There’s nothing new about worrying that machines will take our jobs. More than 200 years ago, Luddites started taking sledgehammers to weaving machines.
But tech anxiety got a fresh jolt last month when the White House sent out a Council of Economic Advisers report including a projection that people making less than $20 an hour have an 83 percent chance of eventually losing their jobs to a robot. The odds for those earning up to $40 an hour are more than 30 percent.
Not that most Americans would find that very surprising. According to a Pew Internet Survey released last week, more than two-thirds of Americans think that within 50 years, most jobs will be done by robots or computers—although the vast majority conveniently thought that won’t happen with their own jobs.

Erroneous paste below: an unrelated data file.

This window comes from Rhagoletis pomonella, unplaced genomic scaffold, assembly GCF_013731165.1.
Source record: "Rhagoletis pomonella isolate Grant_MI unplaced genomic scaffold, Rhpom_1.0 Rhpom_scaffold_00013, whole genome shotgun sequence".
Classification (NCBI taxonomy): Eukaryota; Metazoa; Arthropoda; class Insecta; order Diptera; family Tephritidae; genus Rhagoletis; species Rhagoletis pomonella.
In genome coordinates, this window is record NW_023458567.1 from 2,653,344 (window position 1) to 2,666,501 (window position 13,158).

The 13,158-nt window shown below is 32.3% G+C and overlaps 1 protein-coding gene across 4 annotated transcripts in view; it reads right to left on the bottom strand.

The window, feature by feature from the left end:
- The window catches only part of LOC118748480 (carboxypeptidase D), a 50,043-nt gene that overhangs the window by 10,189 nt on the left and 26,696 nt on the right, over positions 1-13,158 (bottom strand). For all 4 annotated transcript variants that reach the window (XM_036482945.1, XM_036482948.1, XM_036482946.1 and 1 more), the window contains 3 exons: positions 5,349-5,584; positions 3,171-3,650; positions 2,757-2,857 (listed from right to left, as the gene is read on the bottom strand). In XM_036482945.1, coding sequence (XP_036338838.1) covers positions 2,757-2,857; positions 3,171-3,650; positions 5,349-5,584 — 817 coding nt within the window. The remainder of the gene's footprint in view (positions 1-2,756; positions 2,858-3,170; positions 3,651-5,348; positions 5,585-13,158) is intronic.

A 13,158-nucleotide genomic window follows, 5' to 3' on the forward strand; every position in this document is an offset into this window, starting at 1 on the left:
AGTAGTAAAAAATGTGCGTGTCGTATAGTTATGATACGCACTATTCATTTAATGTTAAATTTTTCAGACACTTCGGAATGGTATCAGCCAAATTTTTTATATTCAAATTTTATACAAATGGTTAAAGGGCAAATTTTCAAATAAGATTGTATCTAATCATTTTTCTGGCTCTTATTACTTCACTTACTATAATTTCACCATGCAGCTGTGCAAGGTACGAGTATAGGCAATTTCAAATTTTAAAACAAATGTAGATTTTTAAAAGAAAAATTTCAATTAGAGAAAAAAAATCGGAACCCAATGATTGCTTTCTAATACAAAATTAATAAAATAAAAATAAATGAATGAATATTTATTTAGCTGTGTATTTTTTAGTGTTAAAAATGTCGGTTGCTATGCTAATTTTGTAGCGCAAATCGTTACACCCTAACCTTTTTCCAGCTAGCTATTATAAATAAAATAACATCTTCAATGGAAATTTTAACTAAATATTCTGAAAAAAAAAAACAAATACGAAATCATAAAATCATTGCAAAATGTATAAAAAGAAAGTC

No matter how this plays out, it’s pretty clear that machines will be handling more and more work, particularly now that increasingly sophisticated artificial intelligence is enabling them to take on mental tasks too. And that is raising a big question: When machines dominate the work world, what are all the people they replace going to do for money?